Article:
The Bullet Proof Baby: Ch. 7 - Legacy
The Bullet Proof Baby: Ch. 9 - A Vaganova Head

The Bullet Proof Baby: Ch. 8 - Thing One & Thing Two

Thing OneandThing Two

Elizabeth was six the year Lucia turned sixteen, and Florida was a furnace in August. Lucia asked only for the Magic Kingdom and given the year she'd had, we sucked it up. She chose the book bonking best friend as her wing person and we watched them gallop off into the park. Lucia's a hardcore Disney freak, but I didn't take her for a mouse mauler. Mickey was minding his own business, dropping two pounds a minute in sweat while distributing random hugs. Some of the smaller children were a bit put off by the huffing, which left her a straight shot down the center line and never mind passing to the quarterback, she took him down at full throttle.

We averted our eyes, gathered the three littles, and headed for Uncle Toad's Wild Ride. 

In three days we visited three parks, the best of which was Typhoon Lagoon because it was so hot and we were so tired. When you are six and surrounded by oceans of magic where anything is possible, memories like bright shining crystals embed themselves in your DNA. I'm not sure Elizabeth has ever been that happy. It was unadulterated joy and absolute bliss captured in a bubble, tucked away for future reference. Nine years later she pulled out that bubble and held it up to the light.


Mom. Can we go to Disney for my birthday? Just you and me and Bri? Can we? 


Yes. Please.

Oh, good God, not again.



I really want to. I don't want anything else. 

That's a shit ton of money, Elizabeth. 

I know.

I'll work on it, OK?



Turns out going to Orlando in December is a lot easier than August. There is a good reason for this, Florida in December is NOT warm. It is, at best, warm-ish. 60F is not warm. It's also not cold, unless you live in Florida in which case you risk the possibility of hypothermia every time you leave the house. 

Flights were plentiful and deeply discounted. A Marriott condo with two bedrooms, two baths, a well-appointed kitchen, and spacious living room could be had for less than a single room anywhere in the Northeast. Park tickets were still full price. I am afraid park tickets are always full price. We cut one day and one park from the agenda to pull the cost in a bit. The only reason we spent a day at the Magic Kingdom was because Typhoon Lagoon is not open in the winter; a fact Elizabeth refused to accept until arrival. However, two days and three nights with her oldest, and dearest friend soothed that wound pretty quick.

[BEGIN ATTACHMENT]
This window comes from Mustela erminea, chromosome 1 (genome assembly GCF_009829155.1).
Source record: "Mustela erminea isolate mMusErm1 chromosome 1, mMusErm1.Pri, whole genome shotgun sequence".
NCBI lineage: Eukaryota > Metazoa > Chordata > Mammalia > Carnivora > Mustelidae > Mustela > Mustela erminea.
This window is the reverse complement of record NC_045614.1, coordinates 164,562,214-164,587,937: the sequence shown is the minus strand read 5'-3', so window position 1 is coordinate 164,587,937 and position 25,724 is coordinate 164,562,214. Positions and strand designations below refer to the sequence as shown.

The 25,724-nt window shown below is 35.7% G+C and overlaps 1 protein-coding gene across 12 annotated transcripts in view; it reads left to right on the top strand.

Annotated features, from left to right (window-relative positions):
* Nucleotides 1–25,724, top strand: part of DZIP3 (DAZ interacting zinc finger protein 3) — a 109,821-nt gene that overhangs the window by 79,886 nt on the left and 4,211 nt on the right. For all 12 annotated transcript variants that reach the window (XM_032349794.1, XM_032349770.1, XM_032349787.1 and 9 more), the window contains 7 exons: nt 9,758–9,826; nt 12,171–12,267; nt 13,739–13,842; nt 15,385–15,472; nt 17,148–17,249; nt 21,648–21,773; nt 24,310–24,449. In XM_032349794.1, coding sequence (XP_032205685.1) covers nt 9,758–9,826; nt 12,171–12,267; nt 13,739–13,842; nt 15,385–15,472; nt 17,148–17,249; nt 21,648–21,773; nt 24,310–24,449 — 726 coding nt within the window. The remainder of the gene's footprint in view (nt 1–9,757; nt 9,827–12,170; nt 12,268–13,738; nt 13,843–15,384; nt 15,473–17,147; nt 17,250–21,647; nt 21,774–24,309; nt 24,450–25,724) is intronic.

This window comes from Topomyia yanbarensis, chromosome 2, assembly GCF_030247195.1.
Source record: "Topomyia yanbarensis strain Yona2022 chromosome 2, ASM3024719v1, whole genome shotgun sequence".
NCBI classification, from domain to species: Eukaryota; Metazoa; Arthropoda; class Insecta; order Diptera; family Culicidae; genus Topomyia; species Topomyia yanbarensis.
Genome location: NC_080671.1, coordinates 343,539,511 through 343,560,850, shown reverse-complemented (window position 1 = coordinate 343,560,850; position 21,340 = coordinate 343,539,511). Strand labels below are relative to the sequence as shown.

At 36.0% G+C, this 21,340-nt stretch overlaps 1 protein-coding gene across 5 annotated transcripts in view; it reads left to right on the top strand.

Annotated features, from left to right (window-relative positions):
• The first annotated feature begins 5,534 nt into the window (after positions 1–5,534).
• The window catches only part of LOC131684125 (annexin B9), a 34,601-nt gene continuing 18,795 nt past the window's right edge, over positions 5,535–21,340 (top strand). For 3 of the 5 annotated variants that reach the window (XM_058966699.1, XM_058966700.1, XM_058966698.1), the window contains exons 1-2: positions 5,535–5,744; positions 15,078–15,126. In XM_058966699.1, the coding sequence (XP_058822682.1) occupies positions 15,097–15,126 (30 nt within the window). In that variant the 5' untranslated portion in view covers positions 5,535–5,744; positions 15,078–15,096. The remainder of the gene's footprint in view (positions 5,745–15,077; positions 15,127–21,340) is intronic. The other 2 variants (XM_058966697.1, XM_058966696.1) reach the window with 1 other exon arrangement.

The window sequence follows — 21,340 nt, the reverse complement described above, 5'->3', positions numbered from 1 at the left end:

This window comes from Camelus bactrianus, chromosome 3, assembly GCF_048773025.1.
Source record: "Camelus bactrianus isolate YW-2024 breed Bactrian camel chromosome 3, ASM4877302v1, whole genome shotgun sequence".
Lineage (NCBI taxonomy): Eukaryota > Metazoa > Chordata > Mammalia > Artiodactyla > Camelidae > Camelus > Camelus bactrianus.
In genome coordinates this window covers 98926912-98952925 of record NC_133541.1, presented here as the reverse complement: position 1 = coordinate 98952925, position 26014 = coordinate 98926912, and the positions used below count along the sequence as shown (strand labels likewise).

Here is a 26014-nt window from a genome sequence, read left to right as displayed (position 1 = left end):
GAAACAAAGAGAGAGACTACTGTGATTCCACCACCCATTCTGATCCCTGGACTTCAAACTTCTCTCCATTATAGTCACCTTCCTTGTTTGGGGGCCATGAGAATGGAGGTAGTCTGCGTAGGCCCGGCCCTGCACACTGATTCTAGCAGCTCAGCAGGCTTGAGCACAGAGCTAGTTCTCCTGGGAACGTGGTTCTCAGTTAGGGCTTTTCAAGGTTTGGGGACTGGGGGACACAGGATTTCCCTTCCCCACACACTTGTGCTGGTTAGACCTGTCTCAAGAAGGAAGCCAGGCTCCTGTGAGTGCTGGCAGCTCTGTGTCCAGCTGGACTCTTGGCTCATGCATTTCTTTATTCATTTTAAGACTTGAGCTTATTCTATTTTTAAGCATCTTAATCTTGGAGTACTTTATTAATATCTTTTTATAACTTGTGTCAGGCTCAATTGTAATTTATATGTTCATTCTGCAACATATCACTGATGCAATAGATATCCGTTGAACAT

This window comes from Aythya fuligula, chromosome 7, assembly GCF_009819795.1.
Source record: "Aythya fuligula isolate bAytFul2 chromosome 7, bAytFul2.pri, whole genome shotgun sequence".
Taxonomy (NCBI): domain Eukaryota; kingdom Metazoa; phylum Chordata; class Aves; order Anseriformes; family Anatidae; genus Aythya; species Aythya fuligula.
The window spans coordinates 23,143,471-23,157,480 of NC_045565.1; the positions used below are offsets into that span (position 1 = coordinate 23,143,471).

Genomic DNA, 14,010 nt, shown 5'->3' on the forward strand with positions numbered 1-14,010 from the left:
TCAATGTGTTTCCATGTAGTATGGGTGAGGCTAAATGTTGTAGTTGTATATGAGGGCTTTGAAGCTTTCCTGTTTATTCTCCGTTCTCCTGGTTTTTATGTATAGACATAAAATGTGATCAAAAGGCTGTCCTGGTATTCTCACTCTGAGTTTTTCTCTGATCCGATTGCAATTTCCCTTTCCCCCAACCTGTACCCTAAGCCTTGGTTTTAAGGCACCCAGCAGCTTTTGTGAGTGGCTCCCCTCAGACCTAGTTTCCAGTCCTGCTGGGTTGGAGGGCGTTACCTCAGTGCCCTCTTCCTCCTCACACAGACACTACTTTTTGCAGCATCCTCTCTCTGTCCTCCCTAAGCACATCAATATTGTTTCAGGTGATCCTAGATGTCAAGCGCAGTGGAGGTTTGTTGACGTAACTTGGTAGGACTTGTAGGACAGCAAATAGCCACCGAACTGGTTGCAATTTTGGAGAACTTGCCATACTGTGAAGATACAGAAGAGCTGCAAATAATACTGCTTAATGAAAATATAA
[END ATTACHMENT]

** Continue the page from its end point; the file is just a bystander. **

In many ways, 2016 was a very hard year for Elizabeth. I don't think anyone comes through adolescence unscathed. Changes, self-inflicted or otherwise shape our future selves in ways most of us can't possibly imagine. Young people with big decisions, grown up decisions to make in the middle of an already natural chaos find themselves breathless, maybe even frozen. By the time we got to Disney, she'd already made three of those choices, and 2017 was working up a full head of steam. We couldn't see it yet, but we were driving right into that storm.

December 9, 10, 11, and 12 were the sweetest reprieve between the year of monumental choices and heartbreak, and the upcoming year that would rattle us both to the bone. If I had it to do all over again, I wouldn't alter a single second. While Elizabeth and Bri floated through the last bubble of childhood, I got back four days of being a decent parent. Taking the girls to Disney wasn't the decent part; it really could have been anything. Understanding the need, the weight of desire, making a thing happen and then stepping back was the brass ring. We can give a child something, but so often the price we pay runs right into their hands in one form or another. 

The bubble was effortless, and subjectively speaking it cost very little. If I'd held onto the weight of the cash, it would have cost everything. You cannot purchase a pocketful of joy, but you can open the door that makes it possible. A pocketful of joy can get you through the worst of storms, and even reach back to sooth old scars.


I think she might have a bit of that left. If she could find the pocket again, she could reach right in, pull it out, and hold it up to her face. She could do that, but I cannot do it for her. The bubble of bliss, the pocketful of joy, and the endless beads of hope and light belong to each of us, and only us. 

Put your hand in your pocket. Don't think, just do it. Is it salt air that you smell? A hayfield, a dance floor, the breath of a horse...

Put your hand in your pocket...